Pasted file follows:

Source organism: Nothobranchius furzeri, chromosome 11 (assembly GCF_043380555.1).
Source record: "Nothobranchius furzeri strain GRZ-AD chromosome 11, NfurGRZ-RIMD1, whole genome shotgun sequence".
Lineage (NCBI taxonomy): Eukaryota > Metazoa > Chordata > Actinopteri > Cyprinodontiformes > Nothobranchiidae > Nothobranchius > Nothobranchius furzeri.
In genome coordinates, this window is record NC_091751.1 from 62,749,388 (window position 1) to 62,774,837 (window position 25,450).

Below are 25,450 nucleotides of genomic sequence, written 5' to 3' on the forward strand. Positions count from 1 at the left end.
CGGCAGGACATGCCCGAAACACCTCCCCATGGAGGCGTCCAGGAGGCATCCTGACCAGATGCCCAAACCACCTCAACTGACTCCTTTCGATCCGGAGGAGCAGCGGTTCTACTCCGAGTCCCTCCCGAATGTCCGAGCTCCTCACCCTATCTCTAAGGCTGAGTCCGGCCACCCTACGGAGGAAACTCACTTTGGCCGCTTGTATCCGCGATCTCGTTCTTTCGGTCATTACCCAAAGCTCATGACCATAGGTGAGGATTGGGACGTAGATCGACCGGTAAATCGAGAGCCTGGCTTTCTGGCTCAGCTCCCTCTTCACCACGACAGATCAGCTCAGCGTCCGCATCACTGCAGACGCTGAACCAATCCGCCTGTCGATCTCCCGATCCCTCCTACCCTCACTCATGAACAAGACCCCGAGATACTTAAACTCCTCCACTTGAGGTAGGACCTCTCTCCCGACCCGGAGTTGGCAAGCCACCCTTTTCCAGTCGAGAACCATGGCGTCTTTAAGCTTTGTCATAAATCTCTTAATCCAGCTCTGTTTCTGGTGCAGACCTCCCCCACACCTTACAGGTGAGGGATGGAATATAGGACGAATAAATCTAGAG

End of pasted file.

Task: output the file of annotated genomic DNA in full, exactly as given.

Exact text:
Source organism: Nothobranchius furzeri, chromosome 11 (assembly GCF_043380555.1).
Source record: "Nothobranchius furzeri strain GRZ-AD chromosome 11, NfurGRZ-RIMD1, whole genome shotgun sequence".
Lineage (NCBI taxonomy): Eukaryota > Metazoa > Chordata > Actinopteri > Cyprinodontiformes > Nothobranchiidae > Nothobranchius > Nothobranchius furzeri.
In genome coordinates, this window is record NC_091751.1 from 62,749,388 (window position 1) to 62,774,837 (window position 25,450).

Below are 25,450 nucleotides of genomic sequence, written 5' to 3' on the forward strand. Positions count from 1 at the left end.
CGGCAGGACATGCCCGAAACACCTCCCCATGGAGGCGTCCAGGAGGCATCCTGACCAGATGCCCAAACCACCTCAACTGACTCCTTTCGATCCGGAGGAGCAGCGGTTCTACTCCGAGTCCCTCCCGAATGTCCGAGCTCCTCACCCTATCTCTAAGGCTGAGTCCGGCCACCCTACGGAGGAAACTCACTTTGGCCGCTTGTATCCGCGATCTCGTTCTTTCGGTCATTACCCAAAGCTCATGACCATAGGTGAGGATTGGGACGTAGATCGACCGGTAAATCGAGAGCCTGGCTTTCTGGCTCAGCTCCCTCTTCACCACGACAGATCAGCTCAGCGTCCGCATCACTGCAGACGCTGAACCAATCCGCCTGTCGATCTCCCGATCCCTCCTACCCTCACTCATGAACAAGACCCCGAGATACTTAAACTCCTCCACTTGAGGTAGGACCTCTCTCCCGACCCGGAGTTGGCAAGCCACCCTTTTCCAGTCGAGAACCATGGCGTCTTTAAGCTTTGTCATAAATCTCTTAATCCAGCTCTGTTTCTGGTGCAGACCTCCCCCACACCTTACAGGTGAGGGATGGAATATAGGACGAATAAATCTAGAG